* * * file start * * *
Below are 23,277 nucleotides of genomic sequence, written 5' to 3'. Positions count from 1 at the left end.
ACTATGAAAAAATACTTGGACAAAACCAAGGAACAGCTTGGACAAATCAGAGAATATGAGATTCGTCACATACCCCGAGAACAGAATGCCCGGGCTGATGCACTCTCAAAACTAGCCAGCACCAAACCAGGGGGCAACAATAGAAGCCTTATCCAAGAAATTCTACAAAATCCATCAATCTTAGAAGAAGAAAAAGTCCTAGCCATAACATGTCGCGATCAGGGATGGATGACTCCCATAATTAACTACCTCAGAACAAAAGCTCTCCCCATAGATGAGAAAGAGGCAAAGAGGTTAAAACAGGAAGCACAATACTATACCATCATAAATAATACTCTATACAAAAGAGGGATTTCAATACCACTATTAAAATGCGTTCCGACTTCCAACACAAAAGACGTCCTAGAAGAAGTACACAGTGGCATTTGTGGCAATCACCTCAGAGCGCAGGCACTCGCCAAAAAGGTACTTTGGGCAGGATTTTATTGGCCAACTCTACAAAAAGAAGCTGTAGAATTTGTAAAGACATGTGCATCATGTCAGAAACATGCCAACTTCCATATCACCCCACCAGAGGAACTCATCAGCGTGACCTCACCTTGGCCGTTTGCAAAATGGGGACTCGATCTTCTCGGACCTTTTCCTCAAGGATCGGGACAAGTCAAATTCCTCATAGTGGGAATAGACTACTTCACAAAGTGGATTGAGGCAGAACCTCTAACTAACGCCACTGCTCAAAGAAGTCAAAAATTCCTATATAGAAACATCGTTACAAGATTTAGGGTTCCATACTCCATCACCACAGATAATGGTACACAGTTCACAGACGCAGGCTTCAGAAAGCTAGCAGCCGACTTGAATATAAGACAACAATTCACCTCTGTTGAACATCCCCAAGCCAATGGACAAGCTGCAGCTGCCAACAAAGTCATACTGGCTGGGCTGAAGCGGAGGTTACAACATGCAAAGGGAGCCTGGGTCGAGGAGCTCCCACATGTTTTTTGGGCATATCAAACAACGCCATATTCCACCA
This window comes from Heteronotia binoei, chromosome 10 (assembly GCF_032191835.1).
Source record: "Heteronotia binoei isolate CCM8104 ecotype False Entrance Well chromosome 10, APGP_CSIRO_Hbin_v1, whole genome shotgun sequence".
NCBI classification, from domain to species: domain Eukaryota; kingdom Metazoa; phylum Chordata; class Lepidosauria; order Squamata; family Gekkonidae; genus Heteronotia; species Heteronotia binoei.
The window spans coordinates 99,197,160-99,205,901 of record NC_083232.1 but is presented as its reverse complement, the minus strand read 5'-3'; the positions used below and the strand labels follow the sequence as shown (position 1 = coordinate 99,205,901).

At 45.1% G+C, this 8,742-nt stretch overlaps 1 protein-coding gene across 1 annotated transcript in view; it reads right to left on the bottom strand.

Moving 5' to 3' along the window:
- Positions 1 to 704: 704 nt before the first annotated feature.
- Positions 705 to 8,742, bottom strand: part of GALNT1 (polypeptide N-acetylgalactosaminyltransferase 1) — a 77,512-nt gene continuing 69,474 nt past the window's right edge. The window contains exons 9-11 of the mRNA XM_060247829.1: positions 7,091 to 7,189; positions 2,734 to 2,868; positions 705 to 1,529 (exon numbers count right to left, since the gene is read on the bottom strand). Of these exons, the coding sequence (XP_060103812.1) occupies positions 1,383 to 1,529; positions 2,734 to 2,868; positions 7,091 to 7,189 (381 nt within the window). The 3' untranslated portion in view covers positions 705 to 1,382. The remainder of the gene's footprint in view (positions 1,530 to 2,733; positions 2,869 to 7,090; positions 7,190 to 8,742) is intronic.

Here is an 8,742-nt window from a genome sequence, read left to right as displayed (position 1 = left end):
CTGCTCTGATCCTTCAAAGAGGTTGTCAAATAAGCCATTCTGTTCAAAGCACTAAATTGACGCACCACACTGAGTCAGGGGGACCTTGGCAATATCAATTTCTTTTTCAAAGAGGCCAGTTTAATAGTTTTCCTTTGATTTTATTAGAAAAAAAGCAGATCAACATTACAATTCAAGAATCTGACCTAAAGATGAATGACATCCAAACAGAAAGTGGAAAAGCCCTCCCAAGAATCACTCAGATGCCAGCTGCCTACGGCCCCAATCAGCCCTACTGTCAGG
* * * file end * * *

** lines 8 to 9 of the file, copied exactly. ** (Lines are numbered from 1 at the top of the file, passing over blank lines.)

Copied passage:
Moving 5' to 3' along the window:
- Positions 1 to 704: 704 nt before the first annotated feature.